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From the Regions: Invercargill’s HW Richardson Group

3 Oct 2017  By Contributor

HWR directors and husband and wife, Scott and Jocelyn O’Donnell – daughter of HWR founder Bill Richardson. Image: HWR Group

From transport operator to tourism attraction owner and now city landlord and developer, HW Richardson Group is transforming its hometown of Invercargill into a unique tourism destination. Director Scott O’Donnell tells the Ticker about its latest attraction, Dig This, the company’s plans for a new $100m town centre and the implications for the region’s tourism offering.
We have 12,000 trucks, 600 utes, as well as diggers, graders, and dozers so we thought “wouldn’t it be great for people to actually be able to come and get their hands on a bit of equipment in a controlled safe space?”. Out of that, Dig This has been launched.
We have always had the Transport World museum, which we opened up to the public two years ago, and then the motorcycle collection came up for sale in Nelson and we thought it too good to leave New Zealand so we launched Motorcycle Mecca and now with Dig This we have three attractions here in Invercargill.
As a sideline, we have been heavily involved in a project that aims to regenerate Invercargill’s CBD. In fact, that is partly why we put Motorcycle Mecca in the CBD, to be able to drive some foot traffic into it.
The CBD discussion has taken on a life of its own and we have pulled together a joint venture with Invercargill City Council, HWCP Management Limited, which has seen it purchase roughly 90% of a 24,000 square metre block to be redeveloped into a new city heart. We and the council each put in $2m of equity, and the council has also lent it another $3m and HWCP has also borrowed a certain amount from the bank.
Apart from the Reading Cinemas and the Kelvin Hotel and a couple of minor properties, we own everything else on the block which gives us the ability to redevelop it as one central city point, which Invercargill needs.
We have a draft overview of a retail, food and beverage, and entertainment centre on the block, which will also include a covered town square and covered car park. We are having discussions about apartments, an office block, plus other accommodation but it is still a “lego brick” building exercise at the moment as we have only just taken ownership of the block.
The objective was to secure the block because no developer would take the time to pull it together so we have managed that and now we are talking to developers to take it to the next stage.
This is a once-in-a-lifetime opportunity to be able to develop a whole city block – where else can you do that in a major metropolitan city? And it has a hotel and picture  theatre already in place too. To get the whole project developed will cost circa $100m. That’s not a final figure as it is still early days but we believe it will be in that ballpark.
We believe it will take us around two years to consent and plan the development and sign up tenants so we will not be doing much building in that time. Until we have the tenants signed up we will not know the exact details of the development nor the timetable.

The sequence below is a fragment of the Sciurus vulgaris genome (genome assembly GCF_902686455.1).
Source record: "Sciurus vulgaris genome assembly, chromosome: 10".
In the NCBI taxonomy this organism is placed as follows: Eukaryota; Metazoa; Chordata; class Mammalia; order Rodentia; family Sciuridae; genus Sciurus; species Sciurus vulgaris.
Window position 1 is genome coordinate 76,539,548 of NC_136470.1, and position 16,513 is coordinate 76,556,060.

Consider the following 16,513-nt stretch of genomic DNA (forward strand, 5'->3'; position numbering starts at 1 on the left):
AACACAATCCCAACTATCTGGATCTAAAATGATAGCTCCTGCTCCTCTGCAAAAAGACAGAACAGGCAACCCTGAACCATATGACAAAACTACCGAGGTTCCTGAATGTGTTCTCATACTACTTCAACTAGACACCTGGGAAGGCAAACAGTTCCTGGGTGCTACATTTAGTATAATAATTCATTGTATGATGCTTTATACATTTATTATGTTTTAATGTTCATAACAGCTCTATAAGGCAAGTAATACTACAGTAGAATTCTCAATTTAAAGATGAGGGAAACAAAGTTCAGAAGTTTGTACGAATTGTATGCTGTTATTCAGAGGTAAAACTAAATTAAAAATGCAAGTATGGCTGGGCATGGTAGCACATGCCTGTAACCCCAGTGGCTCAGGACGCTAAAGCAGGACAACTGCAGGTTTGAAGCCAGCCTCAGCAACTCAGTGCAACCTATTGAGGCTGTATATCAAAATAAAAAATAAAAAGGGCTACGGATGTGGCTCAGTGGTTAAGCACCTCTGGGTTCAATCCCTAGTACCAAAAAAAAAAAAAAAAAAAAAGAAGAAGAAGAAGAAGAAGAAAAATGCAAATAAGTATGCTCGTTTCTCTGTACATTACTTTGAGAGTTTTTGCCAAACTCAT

I am not concerned about attracting good retailers to it as a lot of nationwide retailers already want to come here but just cannot find the accommodation they require. They expect to be in a modern complex that complies with the current earthquake code, that has the foot traffic, food and good entertainment options. All we need for our development is a couple of large retailers to help anchor it and then the rest will follow.
We have not got enough quality major hotel space here. In fact, we have not had anything new since 1971. It is time to rejuvenate that. We recently opened a small lodges concept – six two-bed, 5-star offerings. It is niche and it is small volume but it is also high value and it is that high value that we need, as an industry, to be aiming for.
Our focus is to draw good quality tourism to Invercargill. Truth be told, our tourism market is heavily skewed towards the bottom end but New Zealand must become a niche, medium to top end product. It doesn’t matter if it is tourism, or wine or seafood – it has to be aimed at the top half of the market, because there is little value in the bottom half.
What got me going on this was we drove Route 66 in America and we came across a small town called Pontiac that had turned itself into an automotive museum town and it was very cool – so much so that when we hopped out of our car, the town’s mayor was there to greet us.
Well, down here we have SH6 or ‘Route 6’ – one of the most beautiful drives in the world for tourists visiting the region. We are about to start a rental car operation with V8 Mustangs, Fergusons, XR Falcons – all premium vehicles. From a driving holiday point of view, we can attract tourists down here with our attractions and they get to drive ‘Route 6’ in a quality car – that is the sort of value we want to attract here.
Invercargill is a great place to live – a good community, great facilities, no traffic congestion and we are within two hours of everything you would want to see from a tourist’s or a commercial traveller’s point of view.
Here’s the challenge Tourism New Zealand has – for twenty years it has advertised Queenstown and Auckland and now they are full during peak season. It needs to spread visitors to other regions.
The reason we have invested heavily in our three tourism attractions here in Invercargill is they give the city a real point of difference. We are not rushing around saying look at our wonderful lakes and beaches, we have a different selling point.

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